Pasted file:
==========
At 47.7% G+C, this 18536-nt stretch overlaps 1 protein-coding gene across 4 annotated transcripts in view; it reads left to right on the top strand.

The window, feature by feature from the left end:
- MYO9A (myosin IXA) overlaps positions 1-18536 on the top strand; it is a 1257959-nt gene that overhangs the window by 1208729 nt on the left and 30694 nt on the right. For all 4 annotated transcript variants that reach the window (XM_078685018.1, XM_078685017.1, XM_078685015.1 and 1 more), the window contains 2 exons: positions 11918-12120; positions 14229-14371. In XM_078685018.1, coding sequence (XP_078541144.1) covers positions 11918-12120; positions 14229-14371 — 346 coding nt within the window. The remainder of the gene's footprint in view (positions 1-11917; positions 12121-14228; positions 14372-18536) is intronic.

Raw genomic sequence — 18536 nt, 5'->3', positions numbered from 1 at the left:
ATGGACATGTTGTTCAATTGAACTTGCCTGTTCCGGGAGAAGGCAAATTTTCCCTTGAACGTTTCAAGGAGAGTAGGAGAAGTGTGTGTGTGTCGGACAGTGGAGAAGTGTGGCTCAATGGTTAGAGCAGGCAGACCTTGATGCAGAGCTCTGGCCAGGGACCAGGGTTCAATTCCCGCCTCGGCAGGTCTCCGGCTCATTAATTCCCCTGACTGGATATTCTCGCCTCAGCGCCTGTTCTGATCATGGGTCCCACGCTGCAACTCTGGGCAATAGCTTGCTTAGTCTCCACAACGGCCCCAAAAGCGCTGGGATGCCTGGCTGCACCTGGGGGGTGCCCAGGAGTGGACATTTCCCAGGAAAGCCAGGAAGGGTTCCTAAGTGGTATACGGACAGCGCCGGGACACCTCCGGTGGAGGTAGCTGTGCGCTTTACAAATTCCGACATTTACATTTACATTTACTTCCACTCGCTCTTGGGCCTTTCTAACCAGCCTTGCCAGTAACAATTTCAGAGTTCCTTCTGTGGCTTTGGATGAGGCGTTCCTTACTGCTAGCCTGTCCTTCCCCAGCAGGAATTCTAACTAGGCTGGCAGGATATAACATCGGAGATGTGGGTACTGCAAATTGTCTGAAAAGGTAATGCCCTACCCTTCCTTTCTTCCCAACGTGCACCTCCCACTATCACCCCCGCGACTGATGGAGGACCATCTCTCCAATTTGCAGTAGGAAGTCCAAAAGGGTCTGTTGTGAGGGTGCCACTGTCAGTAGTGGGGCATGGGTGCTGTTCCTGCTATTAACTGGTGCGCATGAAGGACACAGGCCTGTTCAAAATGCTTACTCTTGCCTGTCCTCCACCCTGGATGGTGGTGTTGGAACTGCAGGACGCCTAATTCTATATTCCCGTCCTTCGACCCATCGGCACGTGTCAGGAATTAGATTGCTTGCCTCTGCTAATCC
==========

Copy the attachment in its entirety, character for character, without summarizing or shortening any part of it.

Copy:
At 47.7% G+C, this 18536-nt stretch overlaps 1 protein-coding gene across 4 annotated transcripts in view; it reads left to right on the top strand.

The window, feature by feature from the left end:
- MYO9A (myosin IXA) overlaps positions 1-18536 on the top strand; it is a 1257959-nt gene that overhangs the window by 1208729 nt on the left and 30694 nt on the right. For all 4 annotated transcript variants that reach the window (XM_078685018.1, XM_078685017.1, XM_078685015.1 and 1 more), the window contains 2 exons: positions 11918-12120; positions 14229-14371. In XM_078685018.1, coding sequence (XP_078541144.1) covers positions 11918-12120; positions 14229-14371 — 346 coding nt within the window. The remainder of the gene's footprint in view (positions 1-11917; positions 12121-14228; positions 14372-18536) is intronic.

Raw genomic sequence — 18536 nt, 5'->3', positions numbered from 1 at the left:
ATGGACATGTTGTTCAATTGAACTTGCCTGTTCCGGGAGAAGGCAAATTTTCCCTTGAACGTTTCAAGGAGAGTAGGAGAAGTGTGTGTGTGTCGGACAGTGGAGAAGTGTGGCTCAATGGTTAGAGCAGGCAGACCTTGATGCAGAGCTCTGGCCAGGGACCAGGGTTCAATTCCCGCCTCGGCAGGTCTCCGGCTCATTAATTCCCCTGACTGGATATTCTCGCCTCAGCGCCTGTTCTGATCATGGGTCCCACGCTGCAACTCTGGGCAATAGCTTGCTTAGTCTCCACAACGGCCCCAAAAGCGCTGGGATGCCTGGCTGCACCTGGGGGGTGCCCAGGAGTGGACATTTCCCAGGAAAGCCAGGAAGGGTTCCTAAGTGGTATACGGACAGCGCCGGGACACCTCCGGTGGAGGTAGCTGTGCGCTTTACAAATTCCGACATTTACATTTACATTTACTTCCACTCGCTCTTGGGCCTTTCTAACCAGCCTTGCCAGTAACAATTTCAGAGTTCCTTCTGTGGCTTTGGATGAGGCGTTCCTTACTGCTAGCCTGTCCTTCCCCAGCAGGAATTCTAACTAGGCTGGCAGGATATAACATCGGAGATGTGGGTACTGCAAATTGTCTGAAAAGGTAATGCCCTACCCTTCCTTTCTTCCCAACGTGCACCTCCCACTATCACCCCCGCGACTGATGGAGGACCATCTCTCCAATTTGCAGTAGGAAGTCCAAAAGGGTCTGTTGTGAGGGTGCCACTGTCAGTAGTGGGGCATGGGTGCTGTTCCTGCTATTAACTGGTGCGCATGAAGGACACAGGCCTGTTCAAAATGCTTACTCTTGCCTGTCCTCCACCCTGGATGGTGGTGTTGGAACTGCAGGACGCCTAATTCTATATTCCCGTCCTTCGACCCATCGGCACGTGTCAGGAATTAGATTGCTTGCCTCTGCTAATCC